where

(10)
(11)

Specifically, , .

Since is -insignificant on , we have

which means

On the other hand, according to Assumption 2, we have

Then we have

According to Theorem 3.2, we can directly get that

(12)

Moreover, we have the following corollary: With the defined in Theorem 3.2, we have

(13)

Moreover, if and let , we have

Here are defined in (10) and (11). It implies that for any , on the local region , we should select samples with the largest Lipschitz constants so that the gap between and can be guaranteed to be small. Since is obtained from the subset , we can use less training samples for optimization. This is also consistent with the second inequality in Corollary 2. Please note that Corollary 2 is only for least square, but the result in Corollary 3.2 can be used for general cases of machine learning.

4 Adass

From the empirical results in Figure 1, we can find that if we discard some training samples permanently which means that some samples are not used during the whole training process, it is difficult to get the optimal solution of (1). Hence, different training subsets need to be adaptively selected from the full training set for different iterations (epoches). Because sample selection of our method is adaptive to different training states, we name our method adaptive sample slection (ADASS). ADASS can be seamlessly integrated with any optimization methods, such as SGD or momentum SGD, to accelerate the training of these methods.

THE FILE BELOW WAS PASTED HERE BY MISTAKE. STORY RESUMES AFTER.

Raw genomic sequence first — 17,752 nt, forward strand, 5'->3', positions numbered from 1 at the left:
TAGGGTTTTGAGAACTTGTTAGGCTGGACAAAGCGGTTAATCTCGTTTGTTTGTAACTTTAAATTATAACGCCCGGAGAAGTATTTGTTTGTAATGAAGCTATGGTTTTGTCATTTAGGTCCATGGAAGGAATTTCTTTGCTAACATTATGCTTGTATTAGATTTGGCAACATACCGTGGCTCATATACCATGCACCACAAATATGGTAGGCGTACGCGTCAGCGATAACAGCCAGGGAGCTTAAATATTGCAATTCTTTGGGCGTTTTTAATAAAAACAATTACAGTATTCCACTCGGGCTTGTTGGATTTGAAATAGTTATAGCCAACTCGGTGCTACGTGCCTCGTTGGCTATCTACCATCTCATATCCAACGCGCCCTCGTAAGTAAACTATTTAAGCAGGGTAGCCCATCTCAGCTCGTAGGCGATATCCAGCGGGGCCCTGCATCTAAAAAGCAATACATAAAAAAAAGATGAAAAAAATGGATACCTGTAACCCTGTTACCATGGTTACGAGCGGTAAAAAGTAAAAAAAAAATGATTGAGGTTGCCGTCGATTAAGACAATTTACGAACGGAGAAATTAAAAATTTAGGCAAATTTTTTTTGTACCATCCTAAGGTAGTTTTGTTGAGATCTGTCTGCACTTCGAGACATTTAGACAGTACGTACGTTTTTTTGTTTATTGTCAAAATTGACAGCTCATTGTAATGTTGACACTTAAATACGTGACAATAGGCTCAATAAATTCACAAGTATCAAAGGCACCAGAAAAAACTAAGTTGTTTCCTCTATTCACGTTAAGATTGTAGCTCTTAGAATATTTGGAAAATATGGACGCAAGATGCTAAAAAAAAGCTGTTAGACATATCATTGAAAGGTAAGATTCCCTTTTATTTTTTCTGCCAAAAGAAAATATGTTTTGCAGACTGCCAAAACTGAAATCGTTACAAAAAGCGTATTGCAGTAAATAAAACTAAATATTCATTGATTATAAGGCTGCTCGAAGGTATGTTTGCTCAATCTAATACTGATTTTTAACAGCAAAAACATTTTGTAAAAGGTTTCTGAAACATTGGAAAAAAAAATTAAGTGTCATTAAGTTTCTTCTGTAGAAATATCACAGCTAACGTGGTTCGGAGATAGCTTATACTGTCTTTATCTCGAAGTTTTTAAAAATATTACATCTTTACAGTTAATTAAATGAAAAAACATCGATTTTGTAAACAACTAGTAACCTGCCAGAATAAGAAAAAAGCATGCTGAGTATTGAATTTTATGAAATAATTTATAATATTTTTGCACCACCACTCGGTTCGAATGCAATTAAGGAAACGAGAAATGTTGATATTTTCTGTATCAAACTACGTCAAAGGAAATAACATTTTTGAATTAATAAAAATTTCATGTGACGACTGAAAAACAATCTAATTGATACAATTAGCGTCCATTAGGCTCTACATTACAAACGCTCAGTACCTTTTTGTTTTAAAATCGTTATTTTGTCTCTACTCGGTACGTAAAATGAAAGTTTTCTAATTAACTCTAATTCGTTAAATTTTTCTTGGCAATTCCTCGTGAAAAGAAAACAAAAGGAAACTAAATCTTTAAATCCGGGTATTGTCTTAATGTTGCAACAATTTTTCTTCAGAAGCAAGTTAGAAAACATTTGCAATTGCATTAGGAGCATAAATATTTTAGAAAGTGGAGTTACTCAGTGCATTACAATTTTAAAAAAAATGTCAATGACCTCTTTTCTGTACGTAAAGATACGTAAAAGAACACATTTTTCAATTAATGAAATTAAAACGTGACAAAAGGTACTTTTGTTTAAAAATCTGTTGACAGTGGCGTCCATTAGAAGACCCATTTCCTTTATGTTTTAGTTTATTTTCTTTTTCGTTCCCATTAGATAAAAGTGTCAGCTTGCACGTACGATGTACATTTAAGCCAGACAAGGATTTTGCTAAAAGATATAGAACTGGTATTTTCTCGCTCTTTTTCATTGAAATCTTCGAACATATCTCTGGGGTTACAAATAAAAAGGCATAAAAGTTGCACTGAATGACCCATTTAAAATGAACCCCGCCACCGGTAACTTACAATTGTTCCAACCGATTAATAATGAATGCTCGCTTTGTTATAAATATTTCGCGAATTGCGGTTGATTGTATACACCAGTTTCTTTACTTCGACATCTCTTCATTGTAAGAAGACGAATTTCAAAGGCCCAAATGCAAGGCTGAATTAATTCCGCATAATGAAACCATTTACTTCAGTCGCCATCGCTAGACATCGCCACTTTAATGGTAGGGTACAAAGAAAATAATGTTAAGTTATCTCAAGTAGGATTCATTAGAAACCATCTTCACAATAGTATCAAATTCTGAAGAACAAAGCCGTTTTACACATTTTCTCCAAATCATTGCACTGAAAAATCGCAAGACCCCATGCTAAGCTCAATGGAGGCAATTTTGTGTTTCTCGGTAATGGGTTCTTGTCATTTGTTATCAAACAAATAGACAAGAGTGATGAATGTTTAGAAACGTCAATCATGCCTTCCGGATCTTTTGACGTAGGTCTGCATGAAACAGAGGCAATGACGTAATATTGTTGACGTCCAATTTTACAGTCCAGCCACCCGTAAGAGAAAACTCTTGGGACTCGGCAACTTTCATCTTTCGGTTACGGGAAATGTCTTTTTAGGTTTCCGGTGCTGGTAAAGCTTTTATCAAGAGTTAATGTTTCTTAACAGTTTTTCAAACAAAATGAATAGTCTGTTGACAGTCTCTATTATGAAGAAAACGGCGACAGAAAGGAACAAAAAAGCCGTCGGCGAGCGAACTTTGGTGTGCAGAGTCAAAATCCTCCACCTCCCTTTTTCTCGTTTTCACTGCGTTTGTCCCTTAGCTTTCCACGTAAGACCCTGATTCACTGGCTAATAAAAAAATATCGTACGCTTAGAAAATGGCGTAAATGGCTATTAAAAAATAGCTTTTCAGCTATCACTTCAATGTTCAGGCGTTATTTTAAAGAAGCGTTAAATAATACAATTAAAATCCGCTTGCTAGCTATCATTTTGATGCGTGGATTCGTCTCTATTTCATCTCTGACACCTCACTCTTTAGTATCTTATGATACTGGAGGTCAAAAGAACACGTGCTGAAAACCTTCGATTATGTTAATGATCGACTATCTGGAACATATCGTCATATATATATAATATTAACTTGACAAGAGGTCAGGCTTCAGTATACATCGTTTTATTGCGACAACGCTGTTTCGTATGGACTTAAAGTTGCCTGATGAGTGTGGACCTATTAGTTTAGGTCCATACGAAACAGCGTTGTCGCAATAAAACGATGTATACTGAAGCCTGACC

ADASS adopts Lipschitz constant as criterion for sample selection. To reduce the sample selection cost, we periodically perform sample selection after every epochs in our implementation. Furthermore, we use to estimate the local Lipschitz constant. Then, the criterion for sample selection is to choose a subset of the largest such that

Here, is a hyper-parameter denoting the threshold, denotes the selected samples in the th iteration, and has been omitted because both denominator and numerator have this common term.

The training procedure with ADASS is briefly listed in Algorithm 2. First, we train iterations with full training set to get . Then if the epoch satisfies , ADASS will select training samples adaptively. It means that after every epochs, ADASS will re-select training samples. Here, we adopt SGD and momentum SGD in Algorithm 2 for optimization. It is easy to see that when , ADASS is equal to vanila SGD or momentum SGD with full training set.

1:  Initialization: ;
2:  Train iterations with full training set, to get ;
3:  for  do
4:     if  then
5:        Select samples such that
(14)
6:     else
7:        ;
8:     end if
9:     Let be a sequence sampled from , and ,
10:     for  do
11:        Option I (SGD):
12:        Option II (momentum SGD):
13:     end for
14:     ;
15:     Adjust step size to get ;
16:  end for
Algorithm 2 Adaptive Sample Selection (ADASS)

4.1 Time Cost

In ADASS, it need to calculate the value